We simply can't afford to lose 12 months of work every 12 to 24. Would we really lose all 12 months? No, but we can't predict what will break. And based on our past experience Drupal cares far more about new users than existing ones. The reality is that Drupal is always on the bleeding edge, but commercial implementations can not realistically support the rate of change without inordinately many developers of their own.

As a result, we're taking our "business" (development work) elsewhere.

- Jon

Anonymous (not verified):

Drupal is successful for one reason: an enormous community of volunteer module developers. Developers have contributed an answer to nearly every imaginable problem and situation. The well-written API that initially invited this community, however, is now eroding it's momentum and accumulated knowledge.

Modules are not keeping up with the API. Panels, OG, and VIews -- 3 of the big 4 -- have still not officially migrated to D6. It's been a year and a half! Knock knock. D7's at the door.

Unless API upgrades are huge leaps forward, offering some backward compatibility would help offset this negative effect. Some solutions:

  • Support one previous release; support D5 and D6 within the new D6 API.
  • Build tools that speed up module conversion, such as a BBEdit plugin that color codes incompatibles?
  • Add to API, a core plugin that outputs precise PHP incompatibility errors -- and examples of what the new syntax is.
  • Improve the API guide to include actual syntax, examples, and links to handbook/recipes -- not just regurgitated API code.

As invested as the core team is in the API, the network of modules will be the key to Drupal's long-term competitive advantage. As the module base widens, Drupal should devote resources to both the transition AND managing the transition.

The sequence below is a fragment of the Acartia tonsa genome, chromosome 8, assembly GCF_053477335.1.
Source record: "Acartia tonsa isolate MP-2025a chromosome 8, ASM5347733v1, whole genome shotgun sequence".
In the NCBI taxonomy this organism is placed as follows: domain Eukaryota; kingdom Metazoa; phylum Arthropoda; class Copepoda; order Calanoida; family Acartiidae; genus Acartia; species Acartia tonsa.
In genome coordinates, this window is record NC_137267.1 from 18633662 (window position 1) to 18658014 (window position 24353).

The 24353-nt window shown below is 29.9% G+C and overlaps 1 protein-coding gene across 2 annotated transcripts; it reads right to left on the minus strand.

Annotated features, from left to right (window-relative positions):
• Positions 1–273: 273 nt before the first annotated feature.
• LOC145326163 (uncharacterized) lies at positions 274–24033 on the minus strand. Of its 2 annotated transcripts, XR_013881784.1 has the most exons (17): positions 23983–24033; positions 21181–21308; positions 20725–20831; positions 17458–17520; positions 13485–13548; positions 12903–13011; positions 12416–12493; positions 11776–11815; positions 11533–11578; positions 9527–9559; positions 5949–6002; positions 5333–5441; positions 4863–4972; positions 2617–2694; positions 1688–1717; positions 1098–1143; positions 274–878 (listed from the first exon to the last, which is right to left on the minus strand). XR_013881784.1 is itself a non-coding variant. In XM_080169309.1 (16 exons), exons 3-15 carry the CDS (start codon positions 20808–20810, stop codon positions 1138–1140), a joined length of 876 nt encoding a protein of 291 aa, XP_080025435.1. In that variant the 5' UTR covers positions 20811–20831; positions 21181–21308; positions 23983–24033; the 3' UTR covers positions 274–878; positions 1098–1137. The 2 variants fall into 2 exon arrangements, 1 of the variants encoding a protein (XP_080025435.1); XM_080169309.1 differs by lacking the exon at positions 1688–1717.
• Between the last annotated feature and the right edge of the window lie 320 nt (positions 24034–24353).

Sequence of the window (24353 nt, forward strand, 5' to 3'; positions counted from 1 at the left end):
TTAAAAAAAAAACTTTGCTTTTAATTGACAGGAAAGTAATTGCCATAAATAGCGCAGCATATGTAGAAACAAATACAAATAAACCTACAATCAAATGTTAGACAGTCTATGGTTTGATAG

Anonymous (not verified):

I think drupal needs to take a long hard look at itself as this issue is the cancer eating away at it. D6 was released in a farcical manner with major modules months and months away from being ready. Why? Why was it released when it was? So many people saw the mess and stuck to D5 and now D7 is coming down the tunnel.

The argument given above for not carrying backwards compatibility is noble, but we all know drupal is full of unncecessary code bloat anyway. Go and watch the great "Why I Hate Drupal" presentation from drupalcon 09 for more details on that. If the core coding (hooks for example) was done in a more efficient manner, the backwards compatibility could be there and not effect the overall size.

the release cycle should be brought out to 18 months, longer time given to get code in there, less snobbism involved as to who can and can't contribute and at least one further version back included - meaning D8 release continues D6 support which would be further back, thus decreasing the support load that comes from releasing under-cooked versions like what happened with D6.

[email protected] (not verified):

This debate will never end ;-).

I am on the side of the people arguing the life cycle of a Drupal version is too short. It is. Period. Drupal is by far the best CMS to built complex and various website's and e-commerce sites on.